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Imaging Doesn’t Show the Whole Picture

By Vincent Kambe, PT, DPT, OCS

If I were to show you a picture of a telephone, could you tell me if the telephone was ringing just by looking at the picture? No, and you cannot identify the cause of low back pain by solely looking at imaging such as an MRI or X-ray. A recent study had a patient with chronic low back pain get ten MRIs in ten different facilities in a three-week period. Of the ten MRI results there was no single finding that was found on all 10 reports.1

Imaging is a valuable tool to identify the current state of the lumbar spine, but it is only a snapshot. Almost everyone who has had imaging completed receives objective findings such as degenerative joint disease, osteoarthritis or a herniated disk, but most of those cases do not have pain.

Two-thirds of adults will be affected by low back pain (LBP) at some point in their lives. Of those with LBP, 70 percent can be classified as “non-specific LBP,” meaning a specific source of pain cannot be identified. At this point, pain itself becomes the limiting factor, not a structural abnormality. Most of these acute episodes of LBP show measurable improvement in pain and function within the first four weeks. For LBP with pain down the leg (radiculopathy), most resolve within weeks or months.2 A common cause of these radiculopathies is herniated disks. On a regular basis, patients report that their chronic LBP is caused by herniated discs that were diagnosed many years ago. However, a recent study indicated that 67 percent of herniated discs reabsorb or “de-herniate” all by themselves.3 So if most LBP improves in a short period of time, why spend the time going through the costly process of imaging? Wouldn’t it be better to go straight to the care that will speed up the recovery process and get you back to living life sooner?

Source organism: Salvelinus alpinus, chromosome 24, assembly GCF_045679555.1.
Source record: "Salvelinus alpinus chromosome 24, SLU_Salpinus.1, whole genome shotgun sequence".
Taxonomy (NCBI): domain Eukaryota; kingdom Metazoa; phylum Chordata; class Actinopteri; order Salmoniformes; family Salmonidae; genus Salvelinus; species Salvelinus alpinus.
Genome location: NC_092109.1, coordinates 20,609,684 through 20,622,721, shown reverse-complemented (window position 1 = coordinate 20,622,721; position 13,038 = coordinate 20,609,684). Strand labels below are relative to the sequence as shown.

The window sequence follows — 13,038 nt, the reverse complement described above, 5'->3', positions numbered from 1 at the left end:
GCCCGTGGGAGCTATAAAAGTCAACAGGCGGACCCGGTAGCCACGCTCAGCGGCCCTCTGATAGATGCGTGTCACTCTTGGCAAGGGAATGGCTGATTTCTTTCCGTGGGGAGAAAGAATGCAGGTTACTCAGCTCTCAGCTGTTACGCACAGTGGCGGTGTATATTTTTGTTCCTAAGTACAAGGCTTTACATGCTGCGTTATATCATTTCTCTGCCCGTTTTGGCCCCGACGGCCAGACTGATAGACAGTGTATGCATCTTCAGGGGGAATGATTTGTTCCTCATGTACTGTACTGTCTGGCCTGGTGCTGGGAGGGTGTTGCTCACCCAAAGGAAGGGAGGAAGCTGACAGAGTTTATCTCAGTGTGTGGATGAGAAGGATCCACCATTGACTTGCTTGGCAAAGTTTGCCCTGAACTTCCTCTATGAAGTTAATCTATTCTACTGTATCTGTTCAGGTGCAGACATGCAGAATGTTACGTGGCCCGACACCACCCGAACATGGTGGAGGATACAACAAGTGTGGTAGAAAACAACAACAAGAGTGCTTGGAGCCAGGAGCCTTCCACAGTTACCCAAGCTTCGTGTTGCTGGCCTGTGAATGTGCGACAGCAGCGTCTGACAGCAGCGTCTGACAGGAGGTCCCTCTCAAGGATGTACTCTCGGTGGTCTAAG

As we stated earlier, abnormalities in lumbar imaging is common with people who are pain-free; thus, if there is pain, we cannot directly correlate that pain to abnormal findings. In fact, early imaging of the low back for pain may actually lead to worse outcomes. One study showed there was eight times the risk of surgery and five times more cost when an MRI was ordered within the first month of LBP. Other studies have shown that patients with LBP that have imaging experience the following: more pain, worse overall health status and less improvement than the controls in the study.2 

Low back pain imaging can be a useful tool, but it is not a full picture and may not be needed immediately after a low back injury. The conversation for treatment of low back pain should always start with conservative care options such as physical therapy. Always discuss your specific treatment options with your health care professional. 

Vincent Kambe PT, DPT, OCS is the clinic director for the Avid Physical Therapy Indio clinic. He is a Doctor of Physical Therapy and an orthopedic specialist and can be reached at (760) 347.6195. vince@avidphysicaltherapy.com. 

References:
1) Herzog R, Elgort DR, Flanders AE, Moley PJ (2017) Variability in diagnostic error rates of 10 MRI centers performing lumbar spine MRI examinations of the same patient within a 3-week period. Spine Journal, 4, 554-561;
2) Wang Y, Wu A, Ruiz Santiago F & Nogueira-Barbosa M (2018) Informed appropriate imaging for low back pain management: A narrative review. Journal of Orthopedic Translation, 15, 21-34;
3) Zong M, Tao Liu J, Hong J, Mo W, Xiao C, Xue R, Yu P (2017) Incidence of Spontaneous Resorption of Lumbar Disc Herniation: A Meta-Analysis. Pain Physician, 20, E45-E52.  

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